Canadian Company Gets Patent for a 20-Kilometre-High Space Elevator

A Canadian company could soon change the way we blast off into space.

Thoth Technology of Pembroke, Ontario has been granted a patent for a 20-kilometre-high freestanding space elevator that would enable astronauts to launch into space from a platform high above the Earth.

Inventor Dr. Brendan Quine from the Algonquin Radio Observatory compares the experience to that of a passenger jet.


“From the top of the structure you would be able to launch using a single stage space plane directly into low Earth orbit, and the return to the top of the structure and you wouldn’t need any expendable rockets that would come off during the flight,” said Dr. Quine, according to The Canadian Press.

The structure would be pneumatically pressurized and guided over its base to allow it to stand freely.

“The centre of the patent is how to control such a huge and slender structure,” Quine said. “We basically null out the external forces on the tower using pneumatic pressure and actually lean the tower, actively guide the centre of gravity towards things like hurricanes so that the tower won’t fall down.”

According to Quine, the company plans to use pneumatic cells made of materials like polyethylene and kevlar and rely on the power of gas pressure to create a rigid structure that’s strong enough to hold up the gigantic mass.

So, what’s the point?

The elevator is designed to carry astronauts to a platform where they can get picked up by spacecrafts. Launching into space via the elevator means that a vertical launch isn’t necessary, saving more than 30 per cent of the fuel of a conventional rocket. Quine calls the ascent phase “extremely energy intensive and very inefficient.”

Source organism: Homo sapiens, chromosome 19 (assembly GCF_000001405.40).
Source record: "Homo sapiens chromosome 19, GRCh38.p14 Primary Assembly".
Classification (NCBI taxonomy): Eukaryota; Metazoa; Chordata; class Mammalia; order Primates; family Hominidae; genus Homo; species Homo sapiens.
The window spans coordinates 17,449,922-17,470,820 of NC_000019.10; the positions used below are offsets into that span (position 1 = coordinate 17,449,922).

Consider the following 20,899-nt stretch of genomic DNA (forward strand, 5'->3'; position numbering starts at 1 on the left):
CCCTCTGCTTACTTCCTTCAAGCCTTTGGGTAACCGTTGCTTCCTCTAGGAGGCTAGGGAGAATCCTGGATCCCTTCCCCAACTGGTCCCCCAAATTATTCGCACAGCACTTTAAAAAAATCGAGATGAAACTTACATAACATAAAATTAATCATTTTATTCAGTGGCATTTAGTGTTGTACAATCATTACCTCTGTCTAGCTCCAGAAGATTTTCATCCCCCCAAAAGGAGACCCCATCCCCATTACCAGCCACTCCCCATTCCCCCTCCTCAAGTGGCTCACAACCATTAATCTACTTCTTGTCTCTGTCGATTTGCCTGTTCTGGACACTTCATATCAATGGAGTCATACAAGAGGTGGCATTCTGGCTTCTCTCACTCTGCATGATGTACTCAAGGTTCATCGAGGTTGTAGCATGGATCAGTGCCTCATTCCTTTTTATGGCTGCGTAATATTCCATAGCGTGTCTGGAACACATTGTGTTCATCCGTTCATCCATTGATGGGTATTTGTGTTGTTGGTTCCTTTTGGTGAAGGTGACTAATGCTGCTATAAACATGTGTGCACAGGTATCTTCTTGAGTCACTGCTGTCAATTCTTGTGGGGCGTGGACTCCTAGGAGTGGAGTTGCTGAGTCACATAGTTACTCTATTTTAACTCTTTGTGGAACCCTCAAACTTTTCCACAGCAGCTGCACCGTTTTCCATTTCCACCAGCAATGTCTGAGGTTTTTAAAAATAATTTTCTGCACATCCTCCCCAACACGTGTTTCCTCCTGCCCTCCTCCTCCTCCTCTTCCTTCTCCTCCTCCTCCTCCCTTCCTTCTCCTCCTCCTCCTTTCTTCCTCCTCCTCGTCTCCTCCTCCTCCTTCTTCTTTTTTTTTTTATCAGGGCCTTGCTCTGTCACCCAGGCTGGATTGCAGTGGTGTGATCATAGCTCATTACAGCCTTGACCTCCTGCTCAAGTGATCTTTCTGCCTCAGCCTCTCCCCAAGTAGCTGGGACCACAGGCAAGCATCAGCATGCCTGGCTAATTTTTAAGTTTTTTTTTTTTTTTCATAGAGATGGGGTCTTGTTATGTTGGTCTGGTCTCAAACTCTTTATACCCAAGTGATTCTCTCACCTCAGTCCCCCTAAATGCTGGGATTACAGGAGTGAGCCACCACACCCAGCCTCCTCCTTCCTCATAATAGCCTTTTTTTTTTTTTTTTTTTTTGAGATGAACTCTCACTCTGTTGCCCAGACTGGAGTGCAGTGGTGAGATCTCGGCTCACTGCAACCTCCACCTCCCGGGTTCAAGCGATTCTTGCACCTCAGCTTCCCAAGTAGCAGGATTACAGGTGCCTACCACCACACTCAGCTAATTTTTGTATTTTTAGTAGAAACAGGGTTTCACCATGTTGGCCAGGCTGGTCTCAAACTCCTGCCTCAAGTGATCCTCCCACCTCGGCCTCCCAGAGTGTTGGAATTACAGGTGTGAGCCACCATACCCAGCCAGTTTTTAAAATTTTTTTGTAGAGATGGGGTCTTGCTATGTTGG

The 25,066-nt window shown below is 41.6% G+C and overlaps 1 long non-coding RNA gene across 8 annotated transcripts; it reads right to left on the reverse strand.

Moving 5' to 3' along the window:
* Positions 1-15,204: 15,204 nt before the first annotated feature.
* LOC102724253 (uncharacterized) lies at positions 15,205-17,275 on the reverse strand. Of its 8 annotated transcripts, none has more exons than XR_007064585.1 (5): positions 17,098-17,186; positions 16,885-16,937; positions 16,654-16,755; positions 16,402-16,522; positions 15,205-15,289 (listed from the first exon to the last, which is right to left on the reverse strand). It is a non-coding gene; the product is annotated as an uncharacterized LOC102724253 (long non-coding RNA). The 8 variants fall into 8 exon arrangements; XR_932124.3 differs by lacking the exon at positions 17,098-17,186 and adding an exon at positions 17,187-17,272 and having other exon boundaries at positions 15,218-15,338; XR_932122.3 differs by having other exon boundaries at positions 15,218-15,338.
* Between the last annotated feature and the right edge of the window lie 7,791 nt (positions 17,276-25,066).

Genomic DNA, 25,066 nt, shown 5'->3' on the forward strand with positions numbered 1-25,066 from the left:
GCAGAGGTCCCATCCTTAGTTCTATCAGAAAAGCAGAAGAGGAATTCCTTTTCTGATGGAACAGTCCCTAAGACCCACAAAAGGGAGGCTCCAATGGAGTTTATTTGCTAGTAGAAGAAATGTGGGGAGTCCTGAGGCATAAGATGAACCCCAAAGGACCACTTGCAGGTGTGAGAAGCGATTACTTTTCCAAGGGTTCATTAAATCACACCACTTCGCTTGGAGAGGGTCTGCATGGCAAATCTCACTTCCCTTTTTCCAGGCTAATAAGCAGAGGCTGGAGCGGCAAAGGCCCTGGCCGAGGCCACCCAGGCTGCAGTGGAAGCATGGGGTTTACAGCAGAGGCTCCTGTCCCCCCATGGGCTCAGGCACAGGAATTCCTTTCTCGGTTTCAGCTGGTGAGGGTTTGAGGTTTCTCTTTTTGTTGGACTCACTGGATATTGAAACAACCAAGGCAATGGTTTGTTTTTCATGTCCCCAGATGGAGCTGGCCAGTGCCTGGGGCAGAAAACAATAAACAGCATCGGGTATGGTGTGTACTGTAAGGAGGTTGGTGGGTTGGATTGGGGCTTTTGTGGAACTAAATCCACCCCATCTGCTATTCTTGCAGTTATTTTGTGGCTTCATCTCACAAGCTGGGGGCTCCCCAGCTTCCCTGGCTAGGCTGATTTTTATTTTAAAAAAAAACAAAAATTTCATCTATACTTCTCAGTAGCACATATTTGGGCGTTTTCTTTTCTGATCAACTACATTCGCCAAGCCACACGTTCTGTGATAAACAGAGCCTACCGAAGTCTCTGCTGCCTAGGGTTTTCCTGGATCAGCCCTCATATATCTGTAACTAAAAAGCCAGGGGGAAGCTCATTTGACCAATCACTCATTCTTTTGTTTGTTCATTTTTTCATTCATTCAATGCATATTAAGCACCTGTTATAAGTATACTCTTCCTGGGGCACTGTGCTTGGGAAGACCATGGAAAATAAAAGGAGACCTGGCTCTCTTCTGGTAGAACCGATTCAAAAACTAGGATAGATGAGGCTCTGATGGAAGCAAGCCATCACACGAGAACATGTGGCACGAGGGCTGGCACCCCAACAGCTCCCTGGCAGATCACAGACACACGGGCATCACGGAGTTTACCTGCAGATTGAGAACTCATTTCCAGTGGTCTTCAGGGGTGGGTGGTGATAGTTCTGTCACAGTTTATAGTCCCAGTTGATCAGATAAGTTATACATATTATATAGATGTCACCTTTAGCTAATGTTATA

In addition to space travel, the space elevator could be used for wind-energy generation, communications, and tourism.

It all sounds great in theory, but the idea has yet to be tested (and therefore may not even be possible).

The next step is to build a demonstration tower that’s approximately 1.5 kilometres tall to test the concept. Quine says the company wants to license the technology “to a wide range of interested companies” in order to make the space elevator a reality as soon as possible.

Not surprisingly, it won’t come cheap.

The project will cost between $5 billion and $10 billion US. It could take three to five years to complete the demonstration tower, and another three years to finish in its entirety.